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Clinical manifestations, diagnosis, and treatment of extrapulmonary and miliary tuberculosis

INTRODUCTION

Miliary tuberculosis (TB) refers to clinical disease resulting from the hematogenous dissemination of Mycobacterium tuberculosis. The term miliary was coined in 1700 by John Jacobus Manget, who likened the appearance of the involved lung, with its surface covered with firm small white nodules, to millet seeds (picture 1). Originally a pathologic and then a radiographic description, the term miliary TB is now used to denote all forms of progressive, widely disseminated hematogenous TB. Miliary TB can arise as a result of progressive primary infection or via reactivation of a latent focus with subsequent spread.

The clinical manifestations, diagnosis, treatment, and prevention of miliary TB will be reviewed here. The pathogenesis and epidemiology of miliary TB are discussed separately. (See "Epidemiology and pathology of extrapulmonary and miliary tuberculosis".)

CLINICAL MANIFESTATIONS

Several large retrospective series provide much of the data on the clinical features of miliary tuberculosis (TB) (table 1) [1-6]. While these studies include a relatively large number of patients, they differ markedly by year, inclusion criteria, country, and type of medical center, so direct comparison is difficult.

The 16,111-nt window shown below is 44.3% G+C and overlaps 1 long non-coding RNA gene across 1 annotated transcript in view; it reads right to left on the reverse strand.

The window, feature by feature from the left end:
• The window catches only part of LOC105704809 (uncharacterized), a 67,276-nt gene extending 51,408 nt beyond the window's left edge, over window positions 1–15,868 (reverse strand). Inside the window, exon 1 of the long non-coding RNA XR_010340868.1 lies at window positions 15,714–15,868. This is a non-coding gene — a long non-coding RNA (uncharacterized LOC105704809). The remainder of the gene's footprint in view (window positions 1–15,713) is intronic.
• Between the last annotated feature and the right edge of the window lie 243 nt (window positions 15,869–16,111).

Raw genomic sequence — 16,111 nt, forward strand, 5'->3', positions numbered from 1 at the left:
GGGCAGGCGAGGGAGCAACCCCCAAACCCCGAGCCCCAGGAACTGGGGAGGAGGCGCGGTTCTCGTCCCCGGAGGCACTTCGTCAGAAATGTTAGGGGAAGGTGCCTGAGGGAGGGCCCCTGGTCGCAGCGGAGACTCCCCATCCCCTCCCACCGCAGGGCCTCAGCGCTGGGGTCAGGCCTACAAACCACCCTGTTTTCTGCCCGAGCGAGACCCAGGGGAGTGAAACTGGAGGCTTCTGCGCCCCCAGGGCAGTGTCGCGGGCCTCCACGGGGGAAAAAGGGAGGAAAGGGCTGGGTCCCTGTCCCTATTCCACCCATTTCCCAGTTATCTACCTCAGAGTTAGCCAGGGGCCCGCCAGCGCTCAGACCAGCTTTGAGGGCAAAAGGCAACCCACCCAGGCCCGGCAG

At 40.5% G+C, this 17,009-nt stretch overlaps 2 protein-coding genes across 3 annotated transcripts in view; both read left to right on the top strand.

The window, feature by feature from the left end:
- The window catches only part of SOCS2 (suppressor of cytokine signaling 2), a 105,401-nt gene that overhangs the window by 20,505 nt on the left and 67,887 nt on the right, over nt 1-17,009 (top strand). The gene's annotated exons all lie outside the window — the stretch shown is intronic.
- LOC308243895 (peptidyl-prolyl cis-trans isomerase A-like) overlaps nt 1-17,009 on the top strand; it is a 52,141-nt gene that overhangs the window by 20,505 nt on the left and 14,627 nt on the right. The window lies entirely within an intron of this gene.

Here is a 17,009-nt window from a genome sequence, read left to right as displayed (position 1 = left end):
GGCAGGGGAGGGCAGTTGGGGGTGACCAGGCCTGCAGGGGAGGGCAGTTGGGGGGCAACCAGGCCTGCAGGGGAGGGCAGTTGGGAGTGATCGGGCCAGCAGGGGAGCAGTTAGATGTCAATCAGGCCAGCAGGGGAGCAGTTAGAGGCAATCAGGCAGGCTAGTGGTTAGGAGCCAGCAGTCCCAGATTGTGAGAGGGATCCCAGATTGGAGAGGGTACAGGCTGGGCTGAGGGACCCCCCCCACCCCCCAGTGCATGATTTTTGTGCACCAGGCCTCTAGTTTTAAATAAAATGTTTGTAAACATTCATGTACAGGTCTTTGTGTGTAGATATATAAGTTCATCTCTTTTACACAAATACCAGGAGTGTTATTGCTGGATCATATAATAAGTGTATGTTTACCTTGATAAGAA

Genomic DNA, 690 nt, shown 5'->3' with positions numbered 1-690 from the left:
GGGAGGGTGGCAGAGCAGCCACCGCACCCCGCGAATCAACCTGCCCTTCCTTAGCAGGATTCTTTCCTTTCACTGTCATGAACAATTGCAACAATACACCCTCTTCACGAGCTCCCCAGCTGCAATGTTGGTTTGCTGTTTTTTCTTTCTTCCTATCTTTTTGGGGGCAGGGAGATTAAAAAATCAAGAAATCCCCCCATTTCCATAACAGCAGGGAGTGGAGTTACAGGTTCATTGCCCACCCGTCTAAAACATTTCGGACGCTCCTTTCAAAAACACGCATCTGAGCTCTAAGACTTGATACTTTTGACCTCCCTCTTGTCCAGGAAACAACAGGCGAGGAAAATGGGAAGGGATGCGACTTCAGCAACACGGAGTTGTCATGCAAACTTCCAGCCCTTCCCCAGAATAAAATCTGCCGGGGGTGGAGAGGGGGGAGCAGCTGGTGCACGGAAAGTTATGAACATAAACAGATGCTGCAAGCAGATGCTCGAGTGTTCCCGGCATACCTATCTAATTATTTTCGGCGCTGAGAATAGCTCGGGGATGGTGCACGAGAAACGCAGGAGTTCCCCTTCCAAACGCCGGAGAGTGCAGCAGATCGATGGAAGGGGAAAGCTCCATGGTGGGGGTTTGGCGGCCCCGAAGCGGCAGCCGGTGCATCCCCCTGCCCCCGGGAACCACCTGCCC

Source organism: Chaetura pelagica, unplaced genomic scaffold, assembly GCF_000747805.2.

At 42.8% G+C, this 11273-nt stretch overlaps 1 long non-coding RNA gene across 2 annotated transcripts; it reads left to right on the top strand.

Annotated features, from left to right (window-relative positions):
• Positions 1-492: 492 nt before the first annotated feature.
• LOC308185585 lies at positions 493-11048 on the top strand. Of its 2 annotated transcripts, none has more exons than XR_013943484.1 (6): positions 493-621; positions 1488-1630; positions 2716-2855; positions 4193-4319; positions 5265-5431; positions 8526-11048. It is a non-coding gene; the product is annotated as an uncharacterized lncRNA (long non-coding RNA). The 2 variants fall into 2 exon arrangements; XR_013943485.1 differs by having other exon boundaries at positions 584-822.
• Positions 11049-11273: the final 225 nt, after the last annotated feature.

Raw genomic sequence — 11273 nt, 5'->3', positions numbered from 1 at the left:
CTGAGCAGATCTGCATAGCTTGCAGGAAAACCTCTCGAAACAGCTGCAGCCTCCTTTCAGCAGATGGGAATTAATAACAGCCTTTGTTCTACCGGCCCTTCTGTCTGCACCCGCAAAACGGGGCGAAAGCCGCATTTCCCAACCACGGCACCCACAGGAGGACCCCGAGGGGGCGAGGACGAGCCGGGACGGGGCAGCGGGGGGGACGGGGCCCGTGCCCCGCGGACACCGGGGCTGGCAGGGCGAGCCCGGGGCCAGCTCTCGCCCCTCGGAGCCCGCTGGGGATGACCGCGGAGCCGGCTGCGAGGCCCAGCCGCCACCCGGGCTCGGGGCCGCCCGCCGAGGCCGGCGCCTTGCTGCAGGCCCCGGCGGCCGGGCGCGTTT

The clinical presentation of miliary TB is highly variable; manifestations can be acute but are more likely to be subacute or chronic. In highly endemic areas, miliary TB may be associated with reinfection. Development of miliary TB during primary infection can present with relatively acute onset and rapid clinical course. Acute disease may be fulminant, including multiorgan system failure [7], a syndrome of septic shock [8], and acute respiratory distress syndrome (ARDS) [9,10].

The subacute or chronic presentations of miliary TB are more common than acute disease. These patients may present with failure to thrive [5], fever of unknown origin [2], or dysfunction of one or more organ systems [11]. The most common extrapulmonary sites of disease include the lymphatic system, bones and joints, and the liver. Night sweats are frequent. Rigors are unusual but have been described [12,13]. In one series including 38 patients, the median duration of illness was two months [2]. Symptoms and signs of miliary TB are described in the Tables (table 2 and table 3).

                            

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Literature review current through: Jul 2014. | This topic last updated: Jul 3, 2014.
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